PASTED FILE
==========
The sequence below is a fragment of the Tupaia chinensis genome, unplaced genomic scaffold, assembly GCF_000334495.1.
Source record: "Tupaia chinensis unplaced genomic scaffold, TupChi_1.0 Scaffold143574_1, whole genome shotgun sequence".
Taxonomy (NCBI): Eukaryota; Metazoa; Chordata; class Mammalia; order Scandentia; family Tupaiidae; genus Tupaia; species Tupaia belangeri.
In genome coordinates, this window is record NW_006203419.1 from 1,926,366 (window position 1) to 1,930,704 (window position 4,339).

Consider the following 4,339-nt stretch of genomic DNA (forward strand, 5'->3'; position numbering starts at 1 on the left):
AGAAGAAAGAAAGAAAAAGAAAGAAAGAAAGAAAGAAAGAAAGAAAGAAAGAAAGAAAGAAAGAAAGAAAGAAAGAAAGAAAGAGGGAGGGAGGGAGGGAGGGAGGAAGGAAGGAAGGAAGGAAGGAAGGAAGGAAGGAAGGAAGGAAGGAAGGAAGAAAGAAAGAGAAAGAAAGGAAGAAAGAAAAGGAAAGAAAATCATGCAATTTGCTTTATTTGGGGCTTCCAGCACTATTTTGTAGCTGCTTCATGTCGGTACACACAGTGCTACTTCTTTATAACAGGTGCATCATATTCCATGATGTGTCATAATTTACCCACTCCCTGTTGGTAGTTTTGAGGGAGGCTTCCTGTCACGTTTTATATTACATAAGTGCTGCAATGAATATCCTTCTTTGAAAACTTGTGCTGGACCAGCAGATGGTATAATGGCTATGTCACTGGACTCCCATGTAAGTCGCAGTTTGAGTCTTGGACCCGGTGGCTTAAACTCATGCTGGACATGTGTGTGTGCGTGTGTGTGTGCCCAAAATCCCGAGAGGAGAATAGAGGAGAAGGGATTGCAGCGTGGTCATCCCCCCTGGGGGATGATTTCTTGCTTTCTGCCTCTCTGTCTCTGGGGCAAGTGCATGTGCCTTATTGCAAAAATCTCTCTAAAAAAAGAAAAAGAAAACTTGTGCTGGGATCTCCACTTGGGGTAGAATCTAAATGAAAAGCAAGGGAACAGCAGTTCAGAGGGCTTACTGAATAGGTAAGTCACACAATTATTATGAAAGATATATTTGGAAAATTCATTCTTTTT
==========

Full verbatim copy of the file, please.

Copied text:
The sequence below is a fragment of the Tupaia chinensis genome, unplaced genomic scaffold, assembly GCF_000334495.1.
Source record: "Tupaia chinensis unplaced genomic scaffold, TupChi_1.0 Scaffold143574_1, whole genome shotgun sequence".
Taxonomy (NCBI): Eukaryota; Metazoa; Chordata; class Mammalia; order Scandentia; family Tupaiidae; genus Tupaia; species Tupaia belangeri.
In genome coordinates, this window is record NW_006203419.1 from 1,926,366 (window position 1) to 1,930,704 (window position 4,339).

Consider the following 4,339-nt stretch of genomic DNA (forward strand, 5'->3'; position numbering starts at 1 on the left):
AGAAGAAAGAAAGAAAAAGAAAGAAAGAAAGAAAGAAAGAAAGAAAGAAAGAAAGAAAGAAAGAAAGAAAGAAAGAAAGAAAGAGGGAGGGAGGGAGGGAGGGAGGAAGGAAGGAAGGAAGGAAGGAAGGAAGGAAGGAAGGAAGGAAGGAAGGAAGAAAGAAAGAGAAAGAAAGGAAGAAAGAAAAGGAAAGAAAATCATGCAATTTGCTTTATTTGGGGCTTCCAGCACTATTTTGTAGCTGCTTCATGTCGGTACACACAGTGCTACTTCTTTATAACAGGTGCATCATATTCCATGATGTGTCATAATTTACCCACTCCCTGTTGGTAGTTTTGAGGGAGGCTTCCTGTCACGTTTTATATTACATAAGTGCTGCAATGAATATCCTTCTTTGAAAACTTGTGCTGGACCAGCAGATGGTATAATGGCTATGTCACTGGACTCCCATGTAAGTCGCAGTTTGAGTCTTGGACCCGGTGGCTTAAACTCATGCTGGACATGTGTGTGTGCGTGTGTGTGTGCCCAAAATCCCGAGAGGAGAATAGAGGAGAAGGGATTGCAGCGTGGTCATCCCCCCTGGGGGATGATTTCTTGCTTTCTGCCTCTCTGTCTCTGGGGCAAGTGCATGTGCCTTATTGCAAAAATCTCTCTAAAAAAAGAAAAAGAAAACTTGTGCTGGGATCTCCACTTGGGGTAGAATCTAAATGAAAAGCAAGGGAACAGCAGTTCAGAGGGCTTACTGAATAGGTAAGTCACACAATTATTATGAAAGATATATTTGGAAAATTCATTCTTTTT